NOW in its third generation, Mitsubishi’s Outlander has gradually evolved from left-field alternative to a compact SUV to something with the potential to give the current crop of affordable mid-size sports utility vehicles something to worry about.
With its streamlined stance and decidedly upmarket styling, Mitsubishi bosses are bullish about this Outlander’s performance in the marketplace. Being realistic, Mitsubishi in the UK is offering a diesel-only fleet complete with four-wheel drive as standard. The only major decision to make is whether to go with the firm’s six-speed manual transmission or the six-speed auto.
In isolation this Outlander is a welcome step forward from the Japanese car maker. However, internally this model is more significant than the average buyer will ever appreciate. A cornerstone of the firm’s new model plans for the coming years, not only has the Outlander been the subject of a significant weight loss programme – 100kg – it’s also been designed from the outset to accommodate both conventional engines and the new wave of plug-in hybrid technologies.
For now, though, the Outlander symbolizes a significant step forward in its own right. The weight reduction has been achieved without any compromise to the ownership experience, while the reward for the engineers’ hard work has been meaningful efficiency and emissions gains.
The sole engine option will be familiar to Outlander fans as it’s a modified version of what was in the second-generation car. The 148bhp 2.2-litre diesel unit has been reworked for its new home, with the result a useful 50mpg and a sub-150g/km CO2 rating. From a performance angle the car will sprint to 60mph in just under 10 seconds, while top speed is 124mph. Both gearboxes deliver a smooth and hassle-free experience, with the auto offering the extra convenience for urban dwellers and those seeking fewer distractions when towing.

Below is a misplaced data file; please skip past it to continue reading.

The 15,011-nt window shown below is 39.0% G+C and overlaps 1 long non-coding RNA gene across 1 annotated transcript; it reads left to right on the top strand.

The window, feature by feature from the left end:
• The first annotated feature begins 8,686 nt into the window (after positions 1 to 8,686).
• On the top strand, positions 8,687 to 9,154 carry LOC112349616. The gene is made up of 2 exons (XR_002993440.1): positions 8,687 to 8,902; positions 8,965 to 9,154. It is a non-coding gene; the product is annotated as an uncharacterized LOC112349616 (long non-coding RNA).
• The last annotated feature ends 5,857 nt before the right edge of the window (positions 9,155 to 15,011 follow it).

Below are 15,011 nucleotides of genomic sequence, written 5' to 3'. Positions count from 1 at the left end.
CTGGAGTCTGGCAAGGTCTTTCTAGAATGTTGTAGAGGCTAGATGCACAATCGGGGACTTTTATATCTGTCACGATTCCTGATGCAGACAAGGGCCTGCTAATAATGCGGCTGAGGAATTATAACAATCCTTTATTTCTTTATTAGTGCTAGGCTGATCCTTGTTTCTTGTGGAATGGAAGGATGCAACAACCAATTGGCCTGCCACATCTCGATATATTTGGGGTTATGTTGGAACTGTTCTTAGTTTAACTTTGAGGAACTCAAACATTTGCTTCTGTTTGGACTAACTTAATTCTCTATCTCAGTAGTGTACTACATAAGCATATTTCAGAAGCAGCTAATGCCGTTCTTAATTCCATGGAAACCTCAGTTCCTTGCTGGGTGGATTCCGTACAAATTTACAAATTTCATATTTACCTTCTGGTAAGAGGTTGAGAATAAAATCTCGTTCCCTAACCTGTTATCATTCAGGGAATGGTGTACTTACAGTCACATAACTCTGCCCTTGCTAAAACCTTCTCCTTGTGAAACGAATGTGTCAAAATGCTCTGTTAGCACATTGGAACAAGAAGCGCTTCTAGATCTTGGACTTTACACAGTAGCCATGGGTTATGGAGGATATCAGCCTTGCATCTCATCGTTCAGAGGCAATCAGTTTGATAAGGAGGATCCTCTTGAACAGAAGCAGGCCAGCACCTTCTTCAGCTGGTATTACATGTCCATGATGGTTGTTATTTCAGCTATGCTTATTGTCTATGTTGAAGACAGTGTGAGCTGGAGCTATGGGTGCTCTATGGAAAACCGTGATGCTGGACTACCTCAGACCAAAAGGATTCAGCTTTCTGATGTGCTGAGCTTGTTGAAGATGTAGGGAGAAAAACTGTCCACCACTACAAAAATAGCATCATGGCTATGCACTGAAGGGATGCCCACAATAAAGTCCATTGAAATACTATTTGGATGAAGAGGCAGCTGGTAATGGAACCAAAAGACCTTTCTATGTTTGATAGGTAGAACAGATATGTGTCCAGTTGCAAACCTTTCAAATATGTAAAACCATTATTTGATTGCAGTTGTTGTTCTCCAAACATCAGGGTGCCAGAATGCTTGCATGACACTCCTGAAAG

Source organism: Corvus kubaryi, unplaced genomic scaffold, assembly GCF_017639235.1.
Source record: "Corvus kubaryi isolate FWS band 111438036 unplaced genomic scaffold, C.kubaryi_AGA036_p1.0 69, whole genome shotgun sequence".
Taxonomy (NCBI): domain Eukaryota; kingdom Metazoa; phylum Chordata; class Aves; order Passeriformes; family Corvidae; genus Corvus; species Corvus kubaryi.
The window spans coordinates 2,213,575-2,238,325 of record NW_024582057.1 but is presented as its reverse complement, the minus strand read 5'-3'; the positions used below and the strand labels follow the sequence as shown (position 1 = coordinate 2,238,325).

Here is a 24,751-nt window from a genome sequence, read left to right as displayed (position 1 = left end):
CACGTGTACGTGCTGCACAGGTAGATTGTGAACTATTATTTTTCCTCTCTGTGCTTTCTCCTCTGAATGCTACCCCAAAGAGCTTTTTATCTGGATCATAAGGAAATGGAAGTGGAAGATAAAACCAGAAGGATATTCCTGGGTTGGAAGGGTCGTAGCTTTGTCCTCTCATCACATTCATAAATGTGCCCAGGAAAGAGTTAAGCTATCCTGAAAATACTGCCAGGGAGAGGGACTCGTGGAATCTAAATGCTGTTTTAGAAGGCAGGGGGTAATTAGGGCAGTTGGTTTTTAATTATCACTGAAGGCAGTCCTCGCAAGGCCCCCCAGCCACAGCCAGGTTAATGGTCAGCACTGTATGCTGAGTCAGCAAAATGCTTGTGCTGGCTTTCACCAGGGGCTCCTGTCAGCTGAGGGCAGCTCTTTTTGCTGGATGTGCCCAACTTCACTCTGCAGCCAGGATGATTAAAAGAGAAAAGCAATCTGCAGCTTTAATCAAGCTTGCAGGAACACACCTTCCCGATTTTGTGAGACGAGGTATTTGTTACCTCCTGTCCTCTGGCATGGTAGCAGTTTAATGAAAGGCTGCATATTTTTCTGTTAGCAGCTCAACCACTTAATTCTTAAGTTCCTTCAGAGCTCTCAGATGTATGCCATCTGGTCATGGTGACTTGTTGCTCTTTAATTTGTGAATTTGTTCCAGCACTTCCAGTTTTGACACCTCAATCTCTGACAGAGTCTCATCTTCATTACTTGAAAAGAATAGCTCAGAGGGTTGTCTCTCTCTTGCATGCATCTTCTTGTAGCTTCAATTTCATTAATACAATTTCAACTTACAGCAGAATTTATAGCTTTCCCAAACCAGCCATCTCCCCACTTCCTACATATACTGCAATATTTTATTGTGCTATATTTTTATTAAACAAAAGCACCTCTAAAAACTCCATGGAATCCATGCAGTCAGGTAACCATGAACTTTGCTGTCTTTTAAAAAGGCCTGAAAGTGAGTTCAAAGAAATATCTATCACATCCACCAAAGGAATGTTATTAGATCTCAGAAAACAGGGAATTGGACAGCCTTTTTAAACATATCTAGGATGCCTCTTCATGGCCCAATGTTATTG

On the road the Outlander performs well, and comes across as a genuinely competent all-rounder. There’s a welcome maturity to the way it drives, and body control is well contained and overall refinement is pleasingly high. Granted, there’s no escaping the fact that the Outlander is diesel powered, but the car’s cabin ambience is rarely disturbed by the engine’s activity when at sensible speeds.
Factor in an easy to use all-wheel drive system that offers extra grip when the weather turns foul or for added security when you’re towing and the Outlander’s versatility is hard to ignore.
This is an attribute also reflected in the car’s ability to accommodate a growing family. Mitsubishi’s engineers are keen to stress that the inclusion of a third row of seats turns the car into a genuine seven-seater. The previous car offered a similar set-up, but the reality was five-plus-two jump seats for small and co-operative passengers in the rearmost seats.
Granted, occupant space remains the best in the front followed swiftly by the second row, but those sitting right at the back now benefit from more space. Access to the rear via the folding action of the second row is also improved, while that second row splits 60-40 fashion to aid flexibility when carrying odd-shaped cargo when the third row is folded flat into the boot floor.
Seat gymnastics aside, the rest of the Outlander’s cabin boasts more higher quality materials than previously plus some welcome soft-touch surfaces in a bid to boost the car’s appeal. This is cemented by the promise of a generous level of equipment, from a quality audio unit to the likes of leather, sat-nav, reversing camera, active cruise control and a lane departure warning system that will be optional depending on the trim level.
Boasting a stylish, streamlined appearance plus a revised cabin offering a much needed and welcome high quality ambience, this third generation Outlander does many things right. The substantial weight saving, promise of generous kit levels and tangible running cost savings are just some of the other achievements likely to put the Outlander on the shopping lists of many buyers.
FACTS AT A Mitsubishi Outlander 2.2 DiD 4WD GX4, from £32,000 approx (on sale late 2012).
Engine: 2.2-litre diesel unit developing 148bhp.
Transmission: 6-speed manual transmission as standard, driving all four wheels through a switchable 4x4 system.
Performance: Maximum speed 124mph, 0-62mph 9.7 seconds.
CO2 Rating: 146g/km.
- Power3 (average performance)
- 0-60 mph
- Economy3 (average fuel economy)
- Insurance groups3 (average costs)
Motors.co.uk value verdict: